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J Heart Lung Transplant. 1993 Jan-Feb;12(1 Pt 1):89-99.

Coronary artery disease after heart transplantation: timing of coronary arteriography.

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Thoraxcenter, University Hospital Rotterdam-Dijkzigt, Erasmus University, The Netherlands.


The increasing numbers of long-term survivors after heart transplantation make yearly coronary arteriography, used by most centers to study the development of transplant coronary artery disease, less practical. Therefore the prevalence and clinical relevance of coronary artery disease in 119 one-year survivors of heart transplantation were studied. Visual analysis revealed two main patterns of vascular changes: abnormalities of the epicardial vessels and their major branches and abnormalities of the tertiary branches. The prevalence of all abnormalities in the coronary vascular tree increased from 34% after 1 year to 79% after 5 years. The prevalence of anatomically significant lesions (more than 50% stenosis in the epicardial branches or abrupt ending/proximal occlusion of tertiary branches) was only 11% after 5 years. During follow-up of 25 to 87 (median, 43) months, no significant coronary artery disease developed in the 101 patients who showed normal epicardial vessels or abnormal tertiary branches only at their first year angiography, and none of the patients died of ischemic heart disease. Of the 18 patients with abnormal epicardial vessels, three patients died of ischemic heart disease; one of these patients was treated with atherectomy and is alive at the moment of this report, and two patients showed progression of discrete lesions without evidence of ischemia until now. Based on these findings, a schedule for timing of arteriography was developed depending on the first-year coronary findings.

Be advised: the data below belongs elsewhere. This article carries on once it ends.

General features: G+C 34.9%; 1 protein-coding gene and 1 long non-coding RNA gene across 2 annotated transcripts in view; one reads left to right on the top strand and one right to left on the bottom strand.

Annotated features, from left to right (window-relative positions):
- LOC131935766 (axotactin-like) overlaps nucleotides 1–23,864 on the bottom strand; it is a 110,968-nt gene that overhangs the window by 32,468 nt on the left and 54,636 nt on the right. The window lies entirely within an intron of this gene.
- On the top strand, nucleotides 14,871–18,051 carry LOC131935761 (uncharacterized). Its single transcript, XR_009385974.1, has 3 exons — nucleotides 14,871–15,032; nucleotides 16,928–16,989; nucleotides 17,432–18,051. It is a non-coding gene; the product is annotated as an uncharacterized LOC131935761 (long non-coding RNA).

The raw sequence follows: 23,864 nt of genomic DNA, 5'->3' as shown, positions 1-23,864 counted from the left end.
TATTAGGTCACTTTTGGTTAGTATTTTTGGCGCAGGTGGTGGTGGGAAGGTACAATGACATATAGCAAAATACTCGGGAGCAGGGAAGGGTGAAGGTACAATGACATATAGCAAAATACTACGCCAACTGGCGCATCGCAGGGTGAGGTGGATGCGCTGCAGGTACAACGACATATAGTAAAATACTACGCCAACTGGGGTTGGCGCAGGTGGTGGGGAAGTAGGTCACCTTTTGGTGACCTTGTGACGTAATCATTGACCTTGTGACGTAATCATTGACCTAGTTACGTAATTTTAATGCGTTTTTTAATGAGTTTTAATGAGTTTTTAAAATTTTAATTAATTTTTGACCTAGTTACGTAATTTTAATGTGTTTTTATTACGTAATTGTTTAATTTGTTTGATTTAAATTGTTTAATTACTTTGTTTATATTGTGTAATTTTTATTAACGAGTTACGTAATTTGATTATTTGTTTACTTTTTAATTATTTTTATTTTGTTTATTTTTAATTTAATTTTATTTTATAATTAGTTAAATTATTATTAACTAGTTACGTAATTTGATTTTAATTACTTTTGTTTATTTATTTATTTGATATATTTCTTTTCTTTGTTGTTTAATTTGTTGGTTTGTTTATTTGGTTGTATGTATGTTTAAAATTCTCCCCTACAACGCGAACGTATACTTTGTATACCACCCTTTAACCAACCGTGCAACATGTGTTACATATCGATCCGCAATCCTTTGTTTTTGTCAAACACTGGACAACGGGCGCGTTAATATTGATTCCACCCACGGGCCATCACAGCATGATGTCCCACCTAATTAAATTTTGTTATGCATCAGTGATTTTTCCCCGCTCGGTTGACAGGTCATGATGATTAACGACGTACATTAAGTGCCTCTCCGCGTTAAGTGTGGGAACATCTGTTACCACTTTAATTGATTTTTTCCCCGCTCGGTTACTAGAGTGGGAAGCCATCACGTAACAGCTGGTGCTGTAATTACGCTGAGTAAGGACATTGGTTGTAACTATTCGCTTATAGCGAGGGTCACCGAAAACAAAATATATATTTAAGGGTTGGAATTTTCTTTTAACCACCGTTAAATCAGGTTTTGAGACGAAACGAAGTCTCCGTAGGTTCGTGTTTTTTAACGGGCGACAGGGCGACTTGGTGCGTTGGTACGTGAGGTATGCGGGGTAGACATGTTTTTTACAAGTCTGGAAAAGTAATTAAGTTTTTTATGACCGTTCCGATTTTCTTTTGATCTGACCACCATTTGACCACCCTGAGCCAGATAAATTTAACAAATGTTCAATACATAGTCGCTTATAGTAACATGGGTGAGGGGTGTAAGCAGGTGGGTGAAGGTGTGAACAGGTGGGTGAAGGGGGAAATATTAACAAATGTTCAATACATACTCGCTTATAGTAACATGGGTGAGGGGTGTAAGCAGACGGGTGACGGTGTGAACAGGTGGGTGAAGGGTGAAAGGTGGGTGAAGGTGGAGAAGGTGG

[Indexed for MEDLINE]

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